Operating in the upper echelons of highly competitive, global markets, numerous Japanese firms enjoy well‐deserved reputations for excellence in new product development. Despite this success, however, almost no research has been conducted to explore the keys to successful new product development in Japanese companies. For the most part, research in this area has focused on North American and European firms. X. Michael Song and Mark E. Parry address this gap with a study of 404 Japanese firms and 788 new product introductions. Their research explores the links between new product success and 10 factors: product advantage; marketing synergy; technological synergy; market potential; market competitiveness; market and technical understanding; senior management support; proficiency in the predevelopment planning process and in concept development and evaluation; proficiency in market research, market pretesting, and market launch; and technical proficiency. To avoid any cultural bias, development of the survey was preceded by in‐depth case studies and focus group interviews with Japanese and American new product development teams. Although time‐consuming and expensive, these preliminary steps were necessary for ensuring the validity of the survey contents and procedures. Notwithstanding the obvious cultural differences, the findings from this study suggest that Japanese new products professionals view the keys to success in much the same way as their North American counterparts. For the survey respondents, the most important success factor is product advantage. Other important success factors include predevelopment proficiency (that is, proficiency in the predevelopment planning process as well as in concept definition and evaluation) and marketing and technological synergy. Consistent with previous research on North American firms, market competitiveness was found to be the least important success factor. For managers who are trying to predict whether a project will result in a product advantage, several survey items may be useful as a checklist for assessing potential product advantage. In particular, these managers should consider whether the product offers potential for reducing consumer costs and expanding consumer capabilities, as well as the likelihood that the product offers improved quality, superior technical performance, and a superior benefit‐to‐cost ratio.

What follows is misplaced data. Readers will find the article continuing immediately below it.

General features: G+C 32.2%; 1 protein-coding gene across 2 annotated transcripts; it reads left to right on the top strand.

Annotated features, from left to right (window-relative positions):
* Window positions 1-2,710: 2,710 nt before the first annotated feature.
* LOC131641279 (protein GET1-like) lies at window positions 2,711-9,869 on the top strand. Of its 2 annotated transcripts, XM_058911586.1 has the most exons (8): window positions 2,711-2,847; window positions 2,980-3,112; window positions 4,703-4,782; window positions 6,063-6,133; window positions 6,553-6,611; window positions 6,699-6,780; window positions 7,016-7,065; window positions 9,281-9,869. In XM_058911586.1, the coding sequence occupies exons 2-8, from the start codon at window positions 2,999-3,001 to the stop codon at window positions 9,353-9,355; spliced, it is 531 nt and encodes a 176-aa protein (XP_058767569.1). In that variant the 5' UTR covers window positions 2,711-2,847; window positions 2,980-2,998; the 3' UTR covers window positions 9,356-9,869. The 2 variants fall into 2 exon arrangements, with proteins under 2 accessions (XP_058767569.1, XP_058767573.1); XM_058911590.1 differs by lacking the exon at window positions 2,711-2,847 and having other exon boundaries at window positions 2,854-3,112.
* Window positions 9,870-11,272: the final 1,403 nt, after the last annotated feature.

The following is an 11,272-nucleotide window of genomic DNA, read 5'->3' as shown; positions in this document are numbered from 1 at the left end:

The Journal of Product Innovation Management – Wiley
Published: Sep 1, 1996
It’s your single place to instantly
discover and read the research
that matters to you.
Enjoy affordable access to
over 18 million articles from more than
15,000 peer-reviewed journals.
All for just $49/month
Query the DeepDyve database, plus search all of PubMed and Google Scholar seamlessly
Save any article or search result from DeepDyve, PubMed, and Google Scholar... all in one place.
Get unlimited, online access to over 18 million full-text articles from more than 15,000 scientific journals.
Read from thousands of the leading scholarly journals from SpringerNature, Wiley-Blackwell, Oxford University Press and more.
All the latest content is available, no embargo periods.
“Hi guys, I cannot tell you how much I love this resource. Incredible. I really believe you've hit the nail on the head with this site in regards to solving the research-purchase issue.”Daniel C.
“Whoa! It’s like Spotify but for academic articles.”@Phil_Robichaud
“I must say, @deepdyve is a fabulous solution to the independent researcher's problem of #access to #information.”@deepthiw
“My last article couldn't be possible without the platform @deepdyve that makes journal papers cheaper.”@JoseServera